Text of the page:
Physicians are trained to treat the bruises and broken bones, but like many other people they often are uncomfortable about prying into a patient's private affairs. Many physicians say they don't want to offend the patient or they feel powerless to act because they don't know what to do. Physicians may want to avoid a "domestic" incident that could lead to being involved with police and the courts. With a reception room full of patients and a heavy schedule of surgery, they treat and move on.
Easy to ignore
It's often easy to ignore the problem, because the victim doesn't volunteer the information. The victim may even not recognize that a physician can help her.
In 1991, then AMA vice-chairman Robert E. McAfee, MD, introduced the Physicians Campaign Against Family Violence. The program was supported by then-U.S. Surgeon General Antonia Novello, MD, and several medical specialty organizations. Today, the AMA's National Coalition of Physicians Against Family Violence has 8,000 members. A National Advisory Council on Family Violence consists of representatives from 30 medical specialty societies, and other organizations such as the American Bar Association. William W. Robertson Jr., MD, represents the Academy on the advisory council.
"Because a physician may be the first nonfamily member to whom an abused woman turns for help, he or she has a unique opportunity and responsibility, to intervene," the AMA said.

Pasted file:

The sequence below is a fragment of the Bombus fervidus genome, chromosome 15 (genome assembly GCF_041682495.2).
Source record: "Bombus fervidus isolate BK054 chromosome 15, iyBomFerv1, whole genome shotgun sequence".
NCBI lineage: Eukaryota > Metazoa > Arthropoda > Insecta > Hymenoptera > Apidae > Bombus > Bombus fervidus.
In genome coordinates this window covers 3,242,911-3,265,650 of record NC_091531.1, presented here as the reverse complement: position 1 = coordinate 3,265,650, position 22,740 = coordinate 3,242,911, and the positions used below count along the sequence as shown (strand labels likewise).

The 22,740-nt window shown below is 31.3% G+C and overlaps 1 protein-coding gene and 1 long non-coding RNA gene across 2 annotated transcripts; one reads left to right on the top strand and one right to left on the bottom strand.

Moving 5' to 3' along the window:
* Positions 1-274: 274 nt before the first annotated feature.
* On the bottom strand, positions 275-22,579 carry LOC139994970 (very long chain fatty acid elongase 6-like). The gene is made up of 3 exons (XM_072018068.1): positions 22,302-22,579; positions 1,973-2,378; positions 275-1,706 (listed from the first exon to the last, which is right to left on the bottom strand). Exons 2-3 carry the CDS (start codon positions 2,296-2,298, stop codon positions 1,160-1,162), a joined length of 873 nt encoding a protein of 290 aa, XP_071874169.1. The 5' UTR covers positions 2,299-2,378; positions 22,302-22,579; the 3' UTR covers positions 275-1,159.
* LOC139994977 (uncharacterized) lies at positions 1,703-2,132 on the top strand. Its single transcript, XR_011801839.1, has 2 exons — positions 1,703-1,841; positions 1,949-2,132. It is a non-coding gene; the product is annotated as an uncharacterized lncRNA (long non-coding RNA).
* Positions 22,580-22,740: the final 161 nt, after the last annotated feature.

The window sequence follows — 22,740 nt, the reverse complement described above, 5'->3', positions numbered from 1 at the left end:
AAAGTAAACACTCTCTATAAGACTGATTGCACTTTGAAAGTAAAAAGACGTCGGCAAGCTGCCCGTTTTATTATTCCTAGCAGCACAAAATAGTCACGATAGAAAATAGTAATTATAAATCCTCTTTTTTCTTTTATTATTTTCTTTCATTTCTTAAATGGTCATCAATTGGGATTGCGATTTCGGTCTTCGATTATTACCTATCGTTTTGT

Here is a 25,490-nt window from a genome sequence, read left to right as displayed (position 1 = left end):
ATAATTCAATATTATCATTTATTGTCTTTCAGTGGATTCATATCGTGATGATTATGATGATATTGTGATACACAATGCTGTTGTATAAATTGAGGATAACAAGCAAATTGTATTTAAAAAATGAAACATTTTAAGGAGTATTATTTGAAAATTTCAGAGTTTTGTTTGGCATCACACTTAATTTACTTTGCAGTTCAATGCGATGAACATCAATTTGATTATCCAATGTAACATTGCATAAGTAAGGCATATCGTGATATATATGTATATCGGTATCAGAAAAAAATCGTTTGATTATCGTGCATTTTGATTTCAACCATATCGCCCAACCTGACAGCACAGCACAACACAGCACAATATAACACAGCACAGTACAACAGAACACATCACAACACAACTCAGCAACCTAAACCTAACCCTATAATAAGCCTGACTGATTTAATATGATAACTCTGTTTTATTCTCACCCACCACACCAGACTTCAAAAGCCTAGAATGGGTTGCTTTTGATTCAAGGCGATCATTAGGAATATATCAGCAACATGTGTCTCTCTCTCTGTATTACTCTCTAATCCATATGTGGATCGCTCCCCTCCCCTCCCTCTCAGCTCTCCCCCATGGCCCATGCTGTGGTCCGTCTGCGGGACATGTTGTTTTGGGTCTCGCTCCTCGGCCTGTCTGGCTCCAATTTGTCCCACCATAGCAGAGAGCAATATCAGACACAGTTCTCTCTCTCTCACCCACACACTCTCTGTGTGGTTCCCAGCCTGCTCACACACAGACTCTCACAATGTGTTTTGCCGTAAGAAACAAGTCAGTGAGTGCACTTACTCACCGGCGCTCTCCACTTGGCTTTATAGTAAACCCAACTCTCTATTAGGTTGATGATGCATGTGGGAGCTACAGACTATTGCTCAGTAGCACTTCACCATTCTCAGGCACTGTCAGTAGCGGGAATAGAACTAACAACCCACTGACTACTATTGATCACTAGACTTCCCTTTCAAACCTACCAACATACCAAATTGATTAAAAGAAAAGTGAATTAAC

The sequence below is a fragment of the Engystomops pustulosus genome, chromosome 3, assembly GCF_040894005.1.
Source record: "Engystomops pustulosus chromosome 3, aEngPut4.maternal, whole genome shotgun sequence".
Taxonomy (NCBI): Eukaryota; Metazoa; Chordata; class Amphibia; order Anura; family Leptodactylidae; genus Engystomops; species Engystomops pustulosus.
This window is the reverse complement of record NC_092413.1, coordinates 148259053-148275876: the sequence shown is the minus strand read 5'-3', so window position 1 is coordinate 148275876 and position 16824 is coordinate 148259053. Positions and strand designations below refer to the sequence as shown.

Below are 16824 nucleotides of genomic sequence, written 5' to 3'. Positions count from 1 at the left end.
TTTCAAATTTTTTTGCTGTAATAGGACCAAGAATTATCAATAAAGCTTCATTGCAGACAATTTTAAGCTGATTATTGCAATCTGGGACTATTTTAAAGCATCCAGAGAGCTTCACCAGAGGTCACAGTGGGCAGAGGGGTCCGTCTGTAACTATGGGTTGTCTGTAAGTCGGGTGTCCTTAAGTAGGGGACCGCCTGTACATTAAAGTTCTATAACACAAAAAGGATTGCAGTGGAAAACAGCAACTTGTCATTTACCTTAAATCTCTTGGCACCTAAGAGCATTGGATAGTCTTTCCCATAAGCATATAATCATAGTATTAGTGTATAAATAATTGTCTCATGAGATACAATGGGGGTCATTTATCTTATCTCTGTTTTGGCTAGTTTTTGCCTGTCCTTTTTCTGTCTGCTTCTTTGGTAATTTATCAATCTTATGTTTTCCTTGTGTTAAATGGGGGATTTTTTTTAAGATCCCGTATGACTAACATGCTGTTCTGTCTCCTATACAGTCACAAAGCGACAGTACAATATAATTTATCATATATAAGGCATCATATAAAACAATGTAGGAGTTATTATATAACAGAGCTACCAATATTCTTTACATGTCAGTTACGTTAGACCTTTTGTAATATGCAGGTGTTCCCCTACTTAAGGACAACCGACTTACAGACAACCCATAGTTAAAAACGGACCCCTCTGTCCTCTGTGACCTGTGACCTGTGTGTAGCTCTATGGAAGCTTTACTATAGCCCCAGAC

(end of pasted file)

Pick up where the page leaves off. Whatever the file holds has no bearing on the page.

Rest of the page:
Physicians are urged to routinely ask women direct, specific questions about abuse. The questions could be, "Are you in a relationship in which you have been physically hurt or threatened by your partner?" or "Did someone cause these injuries? Who?"
Physicians are urged to reassure the victim that "you are not alone, you are not to blame, there is help available." Physicians should assess the patient's safety. Is it safe for the victim to return home? Can the patient stay with a friend or family? Does the patient need access to a shelter? Is police intervention needed?
A list of shelters, resources and hotline numbers should be in a physician's office for referrals. It's important to document information about "suspected domestic violence" or "partner violence" in the patient's chart.
Physicians need to be aware of state laws. Virtually every state has adopted legislation that requires physicians to report suspected cases of child abuse. A number of states have enacted legislation requiring or permitting, without legal penalty, the reporting of elder abuse. The Academy's Opinion on Ethics on Reporting of Suspected Abuse or Neglect of Children, Disabled Adults or the Elderly points out the physician's ethical responsibility.
Every state has some form of legislation to protect a battered spouse, such as restraining orders against the offender. The Violence Against Women Act, which is part of the 1995 Crime Bill, is providing tougher penalties for abusers.
The National Domestic Violence Hotline: (800) 799-SAFE is staffed 24-hours a day to tell women of the nearest domestic violence program. Many states and cities have hotlines and resources to protect and shelter women.